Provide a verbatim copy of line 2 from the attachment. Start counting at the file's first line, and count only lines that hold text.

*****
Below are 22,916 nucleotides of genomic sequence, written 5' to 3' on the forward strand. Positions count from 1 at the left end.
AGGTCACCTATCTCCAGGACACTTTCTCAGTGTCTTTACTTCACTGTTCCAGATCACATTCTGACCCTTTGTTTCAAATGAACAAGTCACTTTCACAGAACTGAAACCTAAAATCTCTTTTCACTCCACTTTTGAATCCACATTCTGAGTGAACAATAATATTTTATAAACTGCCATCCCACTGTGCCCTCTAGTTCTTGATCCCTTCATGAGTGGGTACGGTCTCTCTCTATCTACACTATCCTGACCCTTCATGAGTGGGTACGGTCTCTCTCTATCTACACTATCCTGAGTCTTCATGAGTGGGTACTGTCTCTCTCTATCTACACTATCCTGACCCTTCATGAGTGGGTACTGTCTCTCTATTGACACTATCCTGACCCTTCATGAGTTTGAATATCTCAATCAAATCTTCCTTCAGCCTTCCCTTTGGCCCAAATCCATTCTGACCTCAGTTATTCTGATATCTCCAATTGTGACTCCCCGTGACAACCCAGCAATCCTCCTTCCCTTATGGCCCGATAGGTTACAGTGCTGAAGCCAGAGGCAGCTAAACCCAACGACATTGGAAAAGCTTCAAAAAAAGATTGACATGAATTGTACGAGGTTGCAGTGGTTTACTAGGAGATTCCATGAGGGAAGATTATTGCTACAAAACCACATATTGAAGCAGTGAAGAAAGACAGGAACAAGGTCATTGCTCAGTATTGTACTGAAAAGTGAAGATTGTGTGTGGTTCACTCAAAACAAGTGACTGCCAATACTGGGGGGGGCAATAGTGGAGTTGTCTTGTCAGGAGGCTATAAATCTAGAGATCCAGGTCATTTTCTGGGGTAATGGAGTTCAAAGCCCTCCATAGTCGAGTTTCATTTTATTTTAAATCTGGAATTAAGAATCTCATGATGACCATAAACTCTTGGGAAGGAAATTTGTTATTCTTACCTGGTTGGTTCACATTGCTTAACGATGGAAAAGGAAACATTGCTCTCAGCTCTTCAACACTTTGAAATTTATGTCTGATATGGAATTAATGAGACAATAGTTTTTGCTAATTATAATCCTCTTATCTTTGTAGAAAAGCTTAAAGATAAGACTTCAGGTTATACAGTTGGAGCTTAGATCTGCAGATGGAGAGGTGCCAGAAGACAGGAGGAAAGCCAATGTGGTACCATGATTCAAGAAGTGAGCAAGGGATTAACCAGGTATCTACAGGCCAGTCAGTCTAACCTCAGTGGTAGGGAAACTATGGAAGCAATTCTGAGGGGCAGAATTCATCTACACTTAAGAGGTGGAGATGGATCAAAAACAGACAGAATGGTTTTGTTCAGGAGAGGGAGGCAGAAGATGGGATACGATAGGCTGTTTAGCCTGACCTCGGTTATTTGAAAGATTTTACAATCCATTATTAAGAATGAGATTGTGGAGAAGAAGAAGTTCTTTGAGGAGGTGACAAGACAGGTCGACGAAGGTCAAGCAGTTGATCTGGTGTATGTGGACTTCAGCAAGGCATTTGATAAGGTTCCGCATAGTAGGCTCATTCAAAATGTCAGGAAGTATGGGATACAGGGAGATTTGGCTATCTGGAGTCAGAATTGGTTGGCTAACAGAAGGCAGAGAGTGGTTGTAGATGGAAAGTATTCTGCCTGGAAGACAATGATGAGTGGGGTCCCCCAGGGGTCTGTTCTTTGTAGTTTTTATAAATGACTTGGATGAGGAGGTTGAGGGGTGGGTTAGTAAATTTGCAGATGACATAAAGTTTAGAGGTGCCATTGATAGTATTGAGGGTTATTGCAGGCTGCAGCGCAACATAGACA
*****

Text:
AGGTCACCTATCTCCAGGACACTTTCTCAGTGTCTTTACTTCACTGTTCCAGATCACATTCTGACCCTTTGTTTCAAATGAACAAGTCACTTTCACAGAACTGAAACCTAAAATCTCTTTTCACTCCACTTTTGAATCCACATTCTGAGTGAACAATAATATTTTATAAACTGCCATCCCACTGTGCCCTCTAGTTCTTGATCCCTTCATGAGTGGGTACGGTCTCTCTCTATCTACACTATCCTGACCCTTCATGAGTGGGTACGGTCTCTCTCTATCTACACTATCCTGAGTCTTCATGAGTGGGTACTGTCTCTCTCTATCTACACTATCCTGACCCTTCATGAGTGGGTACTGTCTCTCTATTGACACTATCCTGACCCTTCATGAGTTTGAATATCTCAATCAAATCTTCCTTCAGCCTTCCCTTTGGCCCAAATCCATTCTGACCTCAGTTATTCTGATATCTCCAATTGTGACTCCCCGTGACAACCCAGCAATCCTCCTTCCCTTATGGCCCGATAGGTTACAGTGCTGAAGCCAGAGGCAGCTAAACCCAACGACATTGGAAAAGCTTCAAAAAAAGATTGACATGAATTGTACGAGGTTGCAGTGGTTTACTAGGAGATTCCATGAGGGAAGATTATTGCTACAAAACCACATATTGAAGCAGTGAAGAAAGACAGGAACAAGGTCATTGCTCAGTATTGTACTGAAAAGTGAAGATTGTGTGTGGTTCACTCAAAACAAGTGACTGCCAATACTGGGGGGGGCAATAGTGGAGTTGTCTTGTCAGGAGGCTATAAATCTAGAGATCCAGGTCATTTTCTGGGGTAATGGAGTTCAAAGCCCTCCATAGTCGAGTTTCATTTTATTTTAAATCTGGAATTAAGAATCTCATGATGACCATAAACTCTTGGGAAGGAAATTTGTTATTCTTACCTGGTTGGTTCACATTGCTTAACGATGGAAAAGGAAACATTGCTCTCAGCTCTTCAACACTTTGAAATTTATGTCTGATATGGAATTAATGAGACAATAGTTTTTGCTAATTATAATCCTCTTATCTTTGTAGAAAAGCTTAAAGATAAGACTTCAGGTTATACAGTTGGAGCTTAGATCTGCAGATGGAGAGGTGCCAGAAGACAGGAGGAAAGCCAATGTGGTACCATGATTCAAGAAGTGAGCAAGGGATTAACCAGGTATCTACAGGCCAGTCAGTCTAACCTCAGTGGTAGGGAAACTATGGAAGCAATTCTGAGGGGCAGAATTCATCTACACTTAAGAGGTGGAGATGGATCAAAAACAGACAGAATGGTTTTGTTCAGGAGAGGGAGGCAGAAGATGGGATACGATAGGCTGTTTAGCCTGACCTCGGTTATTTGAAAGATTTTACAATCCATTATTAAGAATGAGATTGTGGAGAAGAAGAAGTTCTTTGAGGAGGTGACAAGACAGGTCGACGAAGGTCAAGCAGTTGATCTGGTGTATGTGGACTTCAGCAAGGCATTTGATAAGGTTCCGCATAGTAGGCTCATTCAAAATGTCAGGAAGTATGGGATACAGGGAGATTTGGCTATCTGGAGTCAGAATTGGTTGGCTAACAGAAGGCAGAGAGTGGTTGTAGATGGAAAGTATTCTGCCTGGAAGACAATGATGAGTGGGGTCCCCCAGGGGTCTGTTCTTTGTAGTTTTTATAAATGACTTGGATGAGGAGGTTGAGGGGTGGGTTAGTAAATTTGCAGATGACATAAAGTTTAGAGGTGCCATTGATAGTATTGAGGGTTATTGCAGGCTGCAGCGCAACATAGACA